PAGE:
I…am not an author at all. I’m pretty confident with my written word, but I’m a visual artist by trade and by nature. I create pretty pictures, and I pursued a career that lets me do that on skin.

That’s right, I’m a tattoo artist. I happen to be a tattoo artist who loves systems, is good at math, tears apart and builds computers, creates graphics and web sites, and has a deep affection for philosophy.

I’ve also been a starving artist on occasion.

But I have burning need to leave something behind. I want to help creative pros achieve their wildest dreams by being creative. I was never held back as a child when it came to my creativity. My mother was instrumental in fostering my love for art, whether she ever had the chance to realize it or not.

I was born to a poor family in rural Kentucky and spent the first years of my life on a farm. My father worked on the road as a trucker and construction worker, depending on the season. But Mom stayed at home to tend crops and watch the animals – myself included.

I spent most of my time outside getting chased by chickens, geese, and billy goats. Or getting kicked in the ribs by a horse when I was 4. (I never walked behind a horse unannounced again.)

I spent winters digging in snowbanks and eating vanilla cream snow cones with Mom. This was when we had snowbanks in Kentucky large enough to tunnel through and scoop into cones.

If anyone tries to deny global warming, I’ll pull out some Polaroids of the snow we got in the late 1980s and early 1990s. Fuck you, greenhouse gasses.

Learning was expected.

While most of my early childhood was spent outside when there was daylight; when the sun went down it was time to learn. My mother was very proud to have taught me how to read and write at an elementary level when I was four years old.

And she loved art, so we spent time around local artists any time we got the chance. If the weather was bad, we’d wake up and eat a bowl of cereal together, then start writing, drawing, or painting together. We even took field trips to studio artists’ homes or visited the local folk art museum.

She always encouraged my curiosity and creativity, and I’m forever grateful for her influence. She told everyone she met that I’d be a millionaire one day. But I’m a tattoo artist, right? It’s a running joke that you don’t become a tattoo artist without some sort of fucked-up past, and so it seems to be the case for me.

My mom was murdered when I was six and a half years old.

The rosy, rural beginnings suddenly became very dark. My grandparents took me and did their best to raise me the same way Mom would have, but I was damaged. I couldn’t fall asleep unless someone else was in the room with me. And I ran to sleep next to my grandmother every night because I suffered from nightmares and night terrors until I was 9 years old.

But I had art as an outlet.

I always had art, and my grandmother encouraged me to pursue it as much as my mother would have. I got art supplies for every birthday and Christmas. Everyone always knew I’d be an artist. My therapist even used art to help me deal with my night terrors, but I can’t say it worked.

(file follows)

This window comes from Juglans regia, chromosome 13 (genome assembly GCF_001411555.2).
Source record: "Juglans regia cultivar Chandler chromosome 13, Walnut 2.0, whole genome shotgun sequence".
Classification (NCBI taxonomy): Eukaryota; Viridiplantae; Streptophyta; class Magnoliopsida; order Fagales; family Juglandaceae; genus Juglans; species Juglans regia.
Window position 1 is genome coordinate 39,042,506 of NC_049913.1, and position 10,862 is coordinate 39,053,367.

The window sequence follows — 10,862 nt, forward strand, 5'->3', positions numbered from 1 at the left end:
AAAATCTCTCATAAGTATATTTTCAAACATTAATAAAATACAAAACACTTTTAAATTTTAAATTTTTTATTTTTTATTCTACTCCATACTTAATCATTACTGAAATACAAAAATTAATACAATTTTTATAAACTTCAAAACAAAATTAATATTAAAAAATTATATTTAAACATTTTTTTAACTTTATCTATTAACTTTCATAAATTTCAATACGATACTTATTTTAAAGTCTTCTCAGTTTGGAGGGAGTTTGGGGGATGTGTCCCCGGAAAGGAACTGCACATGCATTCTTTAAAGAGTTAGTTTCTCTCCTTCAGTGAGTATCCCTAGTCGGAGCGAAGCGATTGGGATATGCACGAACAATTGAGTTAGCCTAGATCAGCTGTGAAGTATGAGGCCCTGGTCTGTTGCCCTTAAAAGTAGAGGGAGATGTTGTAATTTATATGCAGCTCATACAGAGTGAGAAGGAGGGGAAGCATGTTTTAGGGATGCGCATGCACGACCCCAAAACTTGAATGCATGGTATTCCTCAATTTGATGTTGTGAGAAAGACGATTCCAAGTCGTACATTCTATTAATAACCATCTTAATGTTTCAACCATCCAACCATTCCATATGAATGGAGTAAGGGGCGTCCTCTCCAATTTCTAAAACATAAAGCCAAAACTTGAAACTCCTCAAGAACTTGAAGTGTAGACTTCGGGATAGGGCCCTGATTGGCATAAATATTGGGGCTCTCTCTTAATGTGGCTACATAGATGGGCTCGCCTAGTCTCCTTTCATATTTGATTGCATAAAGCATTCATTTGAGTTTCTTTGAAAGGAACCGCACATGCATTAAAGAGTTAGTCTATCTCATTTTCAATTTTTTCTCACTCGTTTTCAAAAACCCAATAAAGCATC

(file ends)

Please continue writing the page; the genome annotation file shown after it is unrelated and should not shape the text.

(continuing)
My childhood was unstable until high school. I barely saw my dad and my grandparents couldn’t understand what I was going through. They tried, but it was an impossible situation. I kept studying art and doing well in school, though.

Through high school, things started to change. Unstable would be an understatement – I rebelled, let my grades slip, looked for chemical solutions to my overwhelming emotions. And yet, I still had art. I took every art class available to me, graduated high school as the “Most Artistic” of my graduating class, along with a very dear friend of mine.

But art didn’t seem like a good career choice when I got to college. I pursued a degree in graphic and web design, thinking it would be a good way to make a living from art.

I was very, very wrong.

Art and design may share similar skills, but they aren’t quite the same. Some rules are quite different, others are very much the same. Understanding the difference would have been a huge benefit before I spent an insane amount of money on an education that didn’t apply to what I wanted to do.

After years of fumbling through one career path and another, then another…I pursued art as a career, and I’ve never been happier than I am as a tattoo artist. The point I’m trying to make here is…I’m an artist, not an author. I’ve always been an artist, and I always will be.

I also believe in helping others achieve their fullest potential. I’m a coach, and I love coaching other creative professionals to build their careers in a sustainable, rewarding way.

And I believe in continual personal development. If you aren’t trying to be a better YOU every day, then you’re doing it wrong. My motto has become “Create Yourself,” in honor of this quote that has stuck with me more than almost any other piece of advice I’d ever received:

“[The] self is not something one finds; it is something one creates.”
—Thomas Szasz, The Second Sin

You can become something amazing…

…with enough love, dedication, and hard work. That means you’re going to have to sacrifice.

I’ve struggled to make these sacrifices, myself. I’ve been a starving artist on several occasions. Being unstable while trying to earn a living with your creativity is a scary place to be. Especially if you have a family to support and big dreams to chase.

You don’t deserve lies, though – a creative career is a hard choice to make. I don’t want to paint a rosy picture that everyone can pursue a career in the arts and be successful. There are far more failed authors, draftsmen, painters, dancers, and musicians than there are successes.

If you want security, be a banker. If you want the freedom to create, even if you know you might fail, be an artist. You might help those around you in the process.

Create yourself.

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